It’s true that Trump remained firmly in (bipartisan) populist mode on trade (notably, withdrawing from the Trans-Pacific Partnership agreement and slapping tariffs on metals imports and many Chinese-made products), and just as firmly in (conservative) populist mode with various administrative measures and proposals to limit and/or transform the makeup of legal immigration – though many of his most ardent backers accuse him of punting on his campaign promise to build a Border Wall.

Yet this Trump populism strongly reflected the views of the Republican base – a development now not lost on conventional conservatives when it comes to immigration, even though they’ve been slow to recognize the big shift among Republican voters against standard free trade policies. By contrast, the President has apparently feared that Congressional Republicans would draw the line on the rest of their traditional agenda – or at least that he could curry favor with them by pushing it.

The midterm results, however, might have brought these political calculations to a turning point. On the one hand, there’s no doubt that most House and Senate Republicans, along with the donors and most of the party’s D.C.-based establishment, are still all-in on their tax, spending, regulatory, and Obamacare positions.

On the other hand, according to the exit polls and other surveys, the tax cuts didn’t even greatly impress Republican voters (let alone independents). And most Americans aren’t willing to risk losing Obamacare benefits they already enjoy (especially coverage for pre-existing medical conditions) by supporting Republican replacement ideas that may be less generous.

The message being sent by all of the above trends and situations is that President Trump may have even more latitude than he’s recognized to cut deals with Democrats. At the same time, the Democrats’ capture of the House of Representatives on Tuesday and signs that they’ll ramp up the scandal investigations could keep preventing him from “being Trump” on such issues and possibly antagonize most Republican lawmakers.

Of course, my political neck isn’t on the line here. But I’d advise Mr. Trump to follow his more unconventional instincts. The Congressional Republicans still uncomfortable with him ideologically must be aware that his personal popularity with GOP supporters has grown significantly since mid-2017, and that this surge owes almost nothing to their own priorities. So if they don’t help staunchly resist any intensified Democratic probes, their political futures could look pretty dicey, too.

One big sign that ever more establishment Republicans are getting “woke” on the obsolescence of much establishment conservatism: the efforts by long-time mainstream conservative/Republican favorites like Senator Marco Rubio of Florida to develop a Trump-ian agenda that can survive Mr. Trump’s presidency. Further, resistance in Washington to their efforts is likely to continue weakening, since so many of the President’s ideological opponents on the Republican side are leaving the House and Senate. (And of course, their spiritual leader, veteran Arizona Senator and 2008 Republican presidential nominee John McCain recently passed away.)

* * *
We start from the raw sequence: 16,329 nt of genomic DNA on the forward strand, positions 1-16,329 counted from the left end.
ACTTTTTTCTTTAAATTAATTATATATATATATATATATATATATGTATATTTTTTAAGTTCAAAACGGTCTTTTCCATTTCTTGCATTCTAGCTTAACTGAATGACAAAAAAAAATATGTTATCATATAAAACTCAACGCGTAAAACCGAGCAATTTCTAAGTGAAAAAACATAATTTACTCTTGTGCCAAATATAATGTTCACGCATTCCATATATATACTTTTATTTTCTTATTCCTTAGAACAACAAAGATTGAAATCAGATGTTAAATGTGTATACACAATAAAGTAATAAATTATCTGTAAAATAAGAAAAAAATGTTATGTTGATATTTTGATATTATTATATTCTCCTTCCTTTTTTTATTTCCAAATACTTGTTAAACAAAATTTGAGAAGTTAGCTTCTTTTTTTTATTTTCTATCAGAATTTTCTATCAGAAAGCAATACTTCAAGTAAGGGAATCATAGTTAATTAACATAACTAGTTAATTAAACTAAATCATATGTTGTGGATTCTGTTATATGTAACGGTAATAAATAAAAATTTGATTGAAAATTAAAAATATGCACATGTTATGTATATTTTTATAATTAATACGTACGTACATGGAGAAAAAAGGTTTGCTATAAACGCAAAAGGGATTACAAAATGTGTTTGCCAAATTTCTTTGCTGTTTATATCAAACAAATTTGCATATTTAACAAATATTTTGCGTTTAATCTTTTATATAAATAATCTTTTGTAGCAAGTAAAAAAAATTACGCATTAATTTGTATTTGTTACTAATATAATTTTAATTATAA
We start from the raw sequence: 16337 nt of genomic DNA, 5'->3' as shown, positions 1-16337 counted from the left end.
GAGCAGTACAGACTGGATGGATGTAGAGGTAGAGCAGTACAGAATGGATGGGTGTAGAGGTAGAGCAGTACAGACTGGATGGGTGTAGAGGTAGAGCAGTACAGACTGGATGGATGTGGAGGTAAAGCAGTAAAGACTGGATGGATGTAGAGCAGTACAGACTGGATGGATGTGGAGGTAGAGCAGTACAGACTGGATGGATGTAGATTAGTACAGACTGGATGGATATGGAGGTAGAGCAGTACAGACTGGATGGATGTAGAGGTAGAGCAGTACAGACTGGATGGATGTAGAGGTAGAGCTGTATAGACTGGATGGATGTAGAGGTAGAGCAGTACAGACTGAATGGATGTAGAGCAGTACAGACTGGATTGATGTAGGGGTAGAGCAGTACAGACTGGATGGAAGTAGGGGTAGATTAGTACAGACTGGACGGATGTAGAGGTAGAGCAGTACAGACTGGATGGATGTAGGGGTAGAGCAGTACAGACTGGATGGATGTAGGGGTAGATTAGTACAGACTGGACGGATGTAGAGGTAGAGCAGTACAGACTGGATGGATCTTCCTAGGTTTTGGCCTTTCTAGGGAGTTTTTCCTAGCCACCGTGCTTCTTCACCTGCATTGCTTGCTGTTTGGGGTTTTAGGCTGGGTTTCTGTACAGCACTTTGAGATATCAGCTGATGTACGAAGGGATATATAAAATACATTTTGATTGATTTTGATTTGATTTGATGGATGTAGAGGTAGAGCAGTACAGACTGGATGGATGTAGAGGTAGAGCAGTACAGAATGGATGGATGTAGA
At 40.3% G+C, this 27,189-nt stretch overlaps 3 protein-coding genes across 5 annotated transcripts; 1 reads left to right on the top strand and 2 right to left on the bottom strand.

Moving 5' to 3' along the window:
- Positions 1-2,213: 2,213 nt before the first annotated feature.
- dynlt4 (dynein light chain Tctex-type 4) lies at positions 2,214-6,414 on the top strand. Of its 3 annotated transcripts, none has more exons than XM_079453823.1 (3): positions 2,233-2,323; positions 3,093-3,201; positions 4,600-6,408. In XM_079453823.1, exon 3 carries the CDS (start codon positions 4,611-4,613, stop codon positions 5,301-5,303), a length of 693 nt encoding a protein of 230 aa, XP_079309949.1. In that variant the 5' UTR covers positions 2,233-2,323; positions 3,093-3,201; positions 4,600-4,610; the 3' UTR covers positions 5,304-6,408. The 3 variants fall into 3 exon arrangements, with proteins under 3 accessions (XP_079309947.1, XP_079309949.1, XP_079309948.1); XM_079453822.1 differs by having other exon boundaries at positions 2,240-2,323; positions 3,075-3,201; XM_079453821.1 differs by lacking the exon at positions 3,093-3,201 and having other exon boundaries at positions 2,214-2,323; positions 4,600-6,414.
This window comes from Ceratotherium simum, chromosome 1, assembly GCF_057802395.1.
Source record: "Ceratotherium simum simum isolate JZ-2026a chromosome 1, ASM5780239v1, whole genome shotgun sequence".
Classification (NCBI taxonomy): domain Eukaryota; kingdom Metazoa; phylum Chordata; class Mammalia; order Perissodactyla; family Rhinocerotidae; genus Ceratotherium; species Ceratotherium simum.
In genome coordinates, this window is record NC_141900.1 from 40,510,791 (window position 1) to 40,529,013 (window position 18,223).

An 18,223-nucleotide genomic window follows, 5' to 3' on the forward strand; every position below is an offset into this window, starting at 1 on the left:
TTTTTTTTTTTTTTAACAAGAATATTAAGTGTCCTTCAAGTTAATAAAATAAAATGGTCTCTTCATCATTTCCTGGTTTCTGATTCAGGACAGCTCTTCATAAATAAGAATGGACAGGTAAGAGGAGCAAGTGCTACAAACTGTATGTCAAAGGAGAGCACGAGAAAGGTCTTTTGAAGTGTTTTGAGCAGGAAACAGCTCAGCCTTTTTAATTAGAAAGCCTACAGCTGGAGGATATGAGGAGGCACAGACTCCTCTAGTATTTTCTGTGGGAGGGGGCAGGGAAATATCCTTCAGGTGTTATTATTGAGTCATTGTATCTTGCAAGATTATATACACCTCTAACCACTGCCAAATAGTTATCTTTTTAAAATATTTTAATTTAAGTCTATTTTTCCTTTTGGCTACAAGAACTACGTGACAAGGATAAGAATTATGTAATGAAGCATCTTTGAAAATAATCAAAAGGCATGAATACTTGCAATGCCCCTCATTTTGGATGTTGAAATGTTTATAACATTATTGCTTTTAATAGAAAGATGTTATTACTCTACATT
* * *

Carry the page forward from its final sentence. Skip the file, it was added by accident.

To be sure, Mr. Trump yesterday (rhetorically, anyway) erected his own obstacle to deal-cutting – his declaration that he won’t be receptive if investigations persist and broaden. House Democratic leader (and still favorite to become Speaker again) Nancy Pelosi has pretty clearly, however, signaled that she herself is not impeachment-obsessed, even if those exit polls say most of the Democratic base is.

As a result, I can’t entirely blame the President for still feeling spooked by the Democrats – at least this week. But what an irony if the most important opponent “letting Trump be Trump-ism” – whose broad popularity could well combine with the advantages of incumbency to outflank the Democrats, win the President a second term, and pave the way for a truly earth-shaking, lasting realignment of American politics – turned out to be President Trump himself.

Im-Politic: So Farmers (Especially Soybeans Growers) Were Going to Punish Trump on Trade?


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Since I’ve long followed U.S. trade policy, since it’s long been one of President Trump’s signature issues, and since for months the President’s tariffs had been widely described as a major danger to the coalition that carried him and other Republicans to victory in 2016, I thought one of the most useful post-midterms exercises I could conduct would be to see if these analyses held up. The verdict: Anything but.

At the heart of this narrative were America’s farmers, and especially its soybean growers. In brief, the Trump China tariffs sparked retaliatory Chinese levies on a wide range of U.S. exports, including soybeans. Soybeans had become the nation’s leading agricultural export to China, and China exports represented a large share of total American soybean production. And since those soybean exports to the People’s Republic were endangered (and have in fact plummeted), the soybean farmers (along with the rest of U.S. agriculture, since its exports were threatened by various foreign retaliatory tariffs, too) were likely to take their anger out on Republican candidates for the House and Senate this year, and reward Democrats with significant wins.  (See here, here, and here for some examples.)